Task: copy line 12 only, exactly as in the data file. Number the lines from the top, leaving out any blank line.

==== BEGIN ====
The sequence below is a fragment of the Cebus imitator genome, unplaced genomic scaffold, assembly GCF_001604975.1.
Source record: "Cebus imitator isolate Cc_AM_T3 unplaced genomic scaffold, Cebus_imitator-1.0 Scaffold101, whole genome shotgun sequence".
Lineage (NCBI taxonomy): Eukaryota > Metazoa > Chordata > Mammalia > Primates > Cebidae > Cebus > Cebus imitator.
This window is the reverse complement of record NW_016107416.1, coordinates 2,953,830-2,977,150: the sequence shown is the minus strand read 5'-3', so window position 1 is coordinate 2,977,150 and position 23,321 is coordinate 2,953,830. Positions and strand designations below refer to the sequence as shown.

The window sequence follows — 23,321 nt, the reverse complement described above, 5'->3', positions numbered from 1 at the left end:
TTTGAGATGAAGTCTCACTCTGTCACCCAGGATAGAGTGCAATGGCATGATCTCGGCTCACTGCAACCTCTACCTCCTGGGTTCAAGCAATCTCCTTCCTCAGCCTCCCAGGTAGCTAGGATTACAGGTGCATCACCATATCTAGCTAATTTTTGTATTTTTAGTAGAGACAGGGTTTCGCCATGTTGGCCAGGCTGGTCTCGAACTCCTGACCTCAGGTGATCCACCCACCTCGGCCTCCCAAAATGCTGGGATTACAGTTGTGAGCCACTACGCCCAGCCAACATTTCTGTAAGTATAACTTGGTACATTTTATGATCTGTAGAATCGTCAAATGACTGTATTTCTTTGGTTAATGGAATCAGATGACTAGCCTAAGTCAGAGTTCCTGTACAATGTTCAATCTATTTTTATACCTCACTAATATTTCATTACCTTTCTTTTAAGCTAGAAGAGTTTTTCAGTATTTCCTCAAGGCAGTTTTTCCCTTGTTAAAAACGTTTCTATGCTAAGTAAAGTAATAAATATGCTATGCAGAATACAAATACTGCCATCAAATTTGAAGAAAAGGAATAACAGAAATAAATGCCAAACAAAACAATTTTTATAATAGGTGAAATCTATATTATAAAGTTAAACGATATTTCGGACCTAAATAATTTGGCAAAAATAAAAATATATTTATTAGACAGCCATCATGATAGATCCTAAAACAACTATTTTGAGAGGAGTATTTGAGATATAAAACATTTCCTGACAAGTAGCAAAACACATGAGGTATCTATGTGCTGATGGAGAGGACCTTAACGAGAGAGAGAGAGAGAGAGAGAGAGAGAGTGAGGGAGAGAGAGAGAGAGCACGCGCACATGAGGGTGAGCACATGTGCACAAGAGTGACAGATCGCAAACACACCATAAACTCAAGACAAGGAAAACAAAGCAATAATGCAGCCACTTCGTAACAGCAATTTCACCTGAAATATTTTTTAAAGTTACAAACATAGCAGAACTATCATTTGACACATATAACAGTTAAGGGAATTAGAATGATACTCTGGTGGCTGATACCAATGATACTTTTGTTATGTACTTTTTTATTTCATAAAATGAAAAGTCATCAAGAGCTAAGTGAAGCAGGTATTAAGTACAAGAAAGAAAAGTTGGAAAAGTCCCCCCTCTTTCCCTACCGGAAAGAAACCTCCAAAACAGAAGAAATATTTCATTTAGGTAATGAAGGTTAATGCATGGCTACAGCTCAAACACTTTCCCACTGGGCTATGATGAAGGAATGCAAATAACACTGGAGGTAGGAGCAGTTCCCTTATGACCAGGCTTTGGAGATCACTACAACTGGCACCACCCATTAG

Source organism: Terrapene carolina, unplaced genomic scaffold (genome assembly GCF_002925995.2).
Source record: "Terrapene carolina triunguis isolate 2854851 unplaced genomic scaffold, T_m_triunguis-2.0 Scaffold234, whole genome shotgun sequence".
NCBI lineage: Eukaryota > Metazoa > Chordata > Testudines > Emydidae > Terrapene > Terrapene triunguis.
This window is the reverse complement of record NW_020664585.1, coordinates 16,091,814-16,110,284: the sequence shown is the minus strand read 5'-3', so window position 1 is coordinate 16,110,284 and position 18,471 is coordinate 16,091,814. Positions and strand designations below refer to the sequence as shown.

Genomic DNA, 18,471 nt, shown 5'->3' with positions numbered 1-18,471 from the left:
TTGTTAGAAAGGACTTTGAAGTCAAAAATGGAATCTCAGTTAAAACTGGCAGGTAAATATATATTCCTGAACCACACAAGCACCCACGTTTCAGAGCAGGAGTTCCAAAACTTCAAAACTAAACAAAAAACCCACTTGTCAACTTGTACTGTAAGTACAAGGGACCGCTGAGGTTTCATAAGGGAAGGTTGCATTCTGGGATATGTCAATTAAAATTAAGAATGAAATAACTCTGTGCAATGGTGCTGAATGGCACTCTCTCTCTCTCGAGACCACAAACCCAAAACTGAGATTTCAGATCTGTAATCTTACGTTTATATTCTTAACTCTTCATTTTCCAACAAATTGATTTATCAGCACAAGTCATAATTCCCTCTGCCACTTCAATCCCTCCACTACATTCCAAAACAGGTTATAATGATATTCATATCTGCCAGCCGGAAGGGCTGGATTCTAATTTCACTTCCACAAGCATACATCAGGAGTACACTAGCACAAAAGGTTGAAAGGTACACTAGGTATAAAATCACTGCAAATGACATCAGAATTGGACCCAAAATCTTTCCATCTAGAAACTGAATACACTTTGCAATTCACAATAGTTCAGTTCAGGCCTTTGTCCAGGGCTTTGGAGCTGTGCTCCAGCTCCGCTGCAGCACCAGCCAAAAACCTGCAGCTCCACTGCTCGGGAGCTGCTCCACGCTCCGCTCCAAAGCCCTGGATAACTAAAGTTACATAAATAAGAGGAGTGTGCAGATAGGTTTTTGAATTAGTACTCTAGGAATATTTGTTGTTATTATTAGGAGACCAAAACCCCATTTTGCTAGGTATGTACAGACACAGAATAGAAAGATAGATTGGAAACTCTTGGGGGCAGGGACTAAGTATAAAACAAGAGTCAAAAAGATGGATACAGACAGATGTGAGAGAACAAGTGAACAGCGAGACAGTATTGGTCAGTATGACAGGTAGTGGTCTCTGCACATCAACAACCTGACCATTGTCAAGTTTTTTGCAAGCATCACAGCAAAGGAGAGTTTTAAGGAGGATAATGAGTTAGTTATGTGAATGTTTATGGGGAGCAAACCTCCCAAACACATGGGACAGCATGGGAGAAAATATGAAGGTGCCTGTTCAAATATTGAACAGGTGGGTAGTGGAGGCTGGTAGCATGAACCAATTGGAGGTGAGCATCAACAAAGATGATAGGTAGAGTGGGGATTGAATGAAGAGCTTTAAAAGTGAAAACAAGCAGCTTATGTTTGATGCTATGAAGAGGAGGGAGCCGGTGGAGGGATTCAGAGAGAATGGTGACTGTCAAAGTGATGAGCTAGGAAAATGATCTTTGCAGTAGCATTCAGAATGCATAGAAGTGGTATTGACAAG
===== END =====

TTGTTAGAAAGGACTTTGAAGTCAAAAATGGAATCTCAGTTAAAACTGGCAGGTAAATATATATTCCTGAACCACACAAGCACCCACGTTTCAGAGCAGGAGTTCCAAAACTTCAAAACTAAACAAAAAACCCACTTGTCAACTTGTACTGTAAGTACAAGGGACCGCTGAGGTTTCATAAGGGAAGGTTGCATTCTGGGATATGTCAATTAAAATTAAGAATGAAATAACTCTGTGCAATGGTGCTGAATGGCACTCTCTCTCTCTCGAGACCACAAACCCAAAACTGAGATTTCAGATCTGTAATCTTACGTTTATATTCTTAACTCTTCATTTTCCAACAAATTGATTTATCAGCACAAGTCATAATTCCCTCTGCCACTTCAATCCCTCCACTACATTCCAAAACAGGTTATAATGATATTCATATCTGCCAGCCGGAAGGGCTGGATTCTAATTTCACTTCCACAAGCATACATCAGGAGTACACTAGCACAAAAGGTTGAAAGGTACACTAGGTATAAAATCACTGCAAATGACATCAGAATTGGACCCAAAATCTTTCCATCTAGAAACTGAATACACTTTGCAATTCACAATAGTTCAGTTCAGGCCTTTGTCCAGGGCTTTGGAGCTGTGCTCCAGCTCCGCTGCAGCACCAGCCAAAAACCTGCAGCTCCACTGCTCGGGAGCTGCTCCACGCTCCGCTCCAAAGCCCTGGATAACTAAAGTTACATAAATAAGAGGAGTGTGCAGATAGGTTTTTGAATTAGTACTCTAGGAATATTTGTTGTTATTATTAGGAGACCAAAACCCCATTTTGCTAGGTATGTACAGACACAGAATAGAAAGATAGATTGGAAACTCTTGGGGGCAGGGACTAAGTATAAAACAAGAGTCAAAAAGATGGATACAGACAGATGTGAGAGAACAAGTGAACAGCGAGACAGTATTGGTCAGTATGACAGGTAGTGGTCTCTGCACATCAACAACCTGACCATTGTCAAGTTTTTTGCAAGCATCACAGCAAAGGAGAGTTTTAAGGAGGATAATGAGTTAGTTATGTGAATGTTTATGGGGAGCAAACCTCCCAAACACATGGGACAGCATGGGAGAAAATATGAAGGTGCCTGTTCAAATATTGAACAGGTGGGTAGTGGAGGCTGGTAGCATGAACCAATTGGAGGTGAGCATCAACAAAGATGATAGGTAGAGTGGGGATTGAATGAAGAGCTTTAAAAGTGAAAACAAGCAGCTTATGTTTGATGCTATGAAGAGGAGGGAGCCGGTGGAGGGATTCAGAGAGAATGGTGACTGTCAAAGTGATGAGCTAGGAAAATGATCTTTGCAGTAGCATTCAGAATGCATAGAAGTGGTATTGACAAG